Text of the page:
A Succession of Bloom
Sometime in mid- to late February, soft tufts of silver emerge from the branches of pussy willow trees (Salix discolor) in the backyard. Within a matter of weeks, the trees are buzzing with hundreds of honey bees in search of late winter sustenance from the pollen coated flowers, which really don’t look like flowers at all.
The pussy willow trees, which I limbed up to add a sculptural touch, flank a Heritage river birch with beautiful cinnamon colored peeling bark. The trio was planted in the back corner to soak up the water that accumulates in this part of the garden. They do their job exceptionally well. Sometimes too well and the area can become quite dry in July and August for the surrounding perennials.
Flanking each side of our pergola are Centennial Blush star magnolias that I planted in September 2016. I was concerned about them coming through the winter this year and expected a not-so-great bloom with the late frosts and wicked cold temps. But low and behold…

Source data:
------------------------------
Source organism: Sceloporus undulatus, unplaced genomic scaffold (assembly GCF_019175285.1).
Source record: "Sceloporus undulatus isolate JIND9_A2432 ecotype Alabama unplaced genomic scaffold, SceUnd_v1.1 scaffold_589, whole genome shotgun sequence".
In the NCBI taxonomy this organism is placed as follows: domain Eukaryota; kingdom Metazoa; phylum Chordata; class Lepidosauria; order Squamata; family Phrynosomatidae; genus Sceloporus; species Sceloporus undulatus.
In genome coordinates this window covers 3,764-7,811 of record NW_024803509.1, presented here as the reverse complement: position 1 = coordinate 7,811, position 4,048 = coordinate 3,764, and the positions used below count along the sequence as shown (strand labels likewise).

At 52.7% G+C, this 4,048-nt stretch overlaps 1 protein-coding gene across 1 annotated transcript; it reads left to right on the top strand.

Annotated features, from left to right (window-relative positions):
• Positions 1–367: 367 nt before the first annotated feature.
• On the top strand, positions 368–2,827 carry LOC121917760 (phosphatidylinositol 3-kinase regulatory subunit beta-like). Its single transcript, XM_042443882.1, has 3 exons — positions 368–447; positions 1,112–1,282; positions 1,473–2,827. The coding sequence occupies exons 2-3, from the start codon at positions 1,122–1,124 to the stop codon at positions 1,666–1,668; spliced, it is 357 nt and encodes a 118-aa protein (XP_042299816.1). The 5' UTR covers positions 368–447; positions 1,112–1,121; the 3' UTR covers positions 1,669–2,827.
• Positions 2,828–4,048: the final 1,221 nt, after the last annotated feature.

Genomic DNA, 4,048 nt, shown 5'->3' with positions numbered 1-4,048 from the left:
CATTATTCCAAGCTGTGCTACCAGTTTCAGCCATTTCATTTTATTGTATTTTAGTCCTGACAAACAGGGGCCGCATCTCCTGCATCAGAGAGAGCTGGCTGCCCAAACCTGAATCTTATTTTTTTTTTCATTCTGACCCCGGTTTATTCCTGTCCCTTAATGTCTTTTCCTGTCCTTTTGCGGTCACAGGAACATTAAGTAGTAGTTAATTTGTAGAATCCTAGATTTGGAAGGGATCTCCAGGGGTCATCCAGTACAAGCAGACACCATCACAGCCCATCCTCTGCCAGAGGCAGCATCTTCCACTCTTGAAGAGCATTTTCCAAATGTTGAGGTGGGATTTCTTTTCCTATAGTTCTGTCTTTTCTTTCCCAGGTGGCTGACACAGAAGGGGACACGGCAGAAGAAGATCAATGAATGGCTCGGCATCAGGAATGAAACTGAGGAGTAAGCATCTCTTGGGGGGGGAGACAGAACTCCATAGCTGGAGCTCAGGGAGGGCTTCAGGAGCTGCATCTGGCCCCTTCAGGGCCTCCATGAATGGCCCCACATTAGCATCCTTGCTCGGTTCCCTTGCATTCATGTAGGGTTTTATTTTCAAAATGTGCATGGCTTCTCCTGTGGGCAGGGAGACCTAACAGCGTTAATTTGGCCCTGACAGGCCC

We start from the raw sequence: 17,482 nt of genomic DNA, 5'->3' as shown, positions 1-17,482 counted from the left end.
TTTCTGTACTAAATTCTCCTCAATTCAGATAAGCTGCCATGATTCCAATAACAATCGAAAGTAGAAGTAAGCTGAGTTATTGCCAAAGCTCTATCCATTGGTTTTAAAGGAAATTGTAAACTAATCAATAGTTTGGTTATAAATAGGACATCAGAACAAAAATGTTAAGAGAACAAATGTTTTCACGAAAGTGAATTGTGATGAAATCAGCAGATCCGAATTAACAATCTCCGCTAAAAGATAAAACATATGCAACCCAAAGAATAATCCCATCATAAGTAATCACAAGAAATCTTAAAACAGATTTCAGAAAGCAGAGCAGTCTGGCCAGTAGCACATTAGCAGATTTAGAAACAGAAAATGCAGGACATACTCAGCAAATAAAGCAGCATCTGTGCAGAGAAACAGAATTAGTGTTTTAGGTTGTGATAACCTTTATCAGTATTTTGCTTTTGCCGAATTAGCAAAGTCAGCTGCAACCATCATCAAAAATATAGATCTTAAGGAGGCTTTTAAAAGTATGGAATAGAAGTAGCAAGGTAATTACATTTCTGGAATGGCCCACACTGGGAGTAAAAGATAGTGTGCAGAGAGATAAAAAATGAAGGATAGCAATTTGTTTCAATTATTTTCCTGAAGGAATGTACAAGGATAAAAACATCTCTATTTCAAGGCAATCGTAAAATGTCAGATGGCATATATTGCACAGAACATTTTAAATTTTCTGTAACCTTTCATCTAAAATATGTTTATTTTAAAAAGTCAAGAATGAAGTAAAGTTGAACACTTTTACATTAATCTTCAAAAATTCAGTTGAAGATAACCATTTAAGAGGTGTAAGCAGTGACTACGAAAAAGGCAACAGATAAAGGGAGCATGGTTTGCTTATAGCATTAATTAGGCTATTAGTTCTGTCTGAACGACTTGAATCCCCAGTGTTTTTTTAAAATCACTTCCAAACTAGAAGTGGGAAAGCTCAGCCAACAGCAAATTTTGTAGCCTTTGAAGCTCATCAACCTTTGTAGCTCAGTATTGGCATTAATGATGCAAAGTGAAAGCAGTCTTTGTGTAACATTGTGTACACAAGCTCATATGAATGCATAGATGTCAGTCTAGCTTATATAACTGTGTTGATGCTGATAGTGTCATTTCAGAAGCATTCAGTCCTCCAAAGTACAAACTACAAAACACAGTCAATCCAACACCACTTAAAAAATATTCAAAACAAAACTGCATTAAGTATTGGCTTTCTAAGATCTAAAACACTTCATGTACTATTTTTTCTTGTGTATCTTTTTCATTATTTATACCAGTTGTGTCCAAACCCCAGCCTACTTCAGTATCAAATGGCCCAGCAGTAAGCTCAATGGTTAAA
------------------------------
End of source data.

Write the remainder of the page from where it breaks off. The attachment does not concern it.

Furry buds gave way to a plethora of fragrant pink streaked flowers.
At about the same time, Elizabeth magnolia starts strutting her stuff in the small garden next to our garage. She was looking a bit anemic last year and I wondered how she’d fare after this winter.
I’m happy to report she’s as beautiful as ever and the buttery yellow flowers have been followed by large, paddle-like leaves.
As the Ice Follies daffodils fade, the Autumn Brilliance serviceberry steps on stage. Delicate white flowers emerge followed by edible fruit that has the robins chasing away the cedar waxwings every spring. I’ve watched them get bombed on the fermented berries and bounce on the fence in a drunken stupor. It’s hilarious!
In addition to its beautiful vase shape, serviceberry leaves turn scarlet in the fall.
But nothing matches the fall color of Little Twist cherry. This diminutive specimen stands at the end of my front entry and is perfect for small spaces.
Tiny pink pendulous flowers on zigzagging branches in spring make it even more appealing. The flowers become a deeper pink as they mature. It’s another honey bee magnet.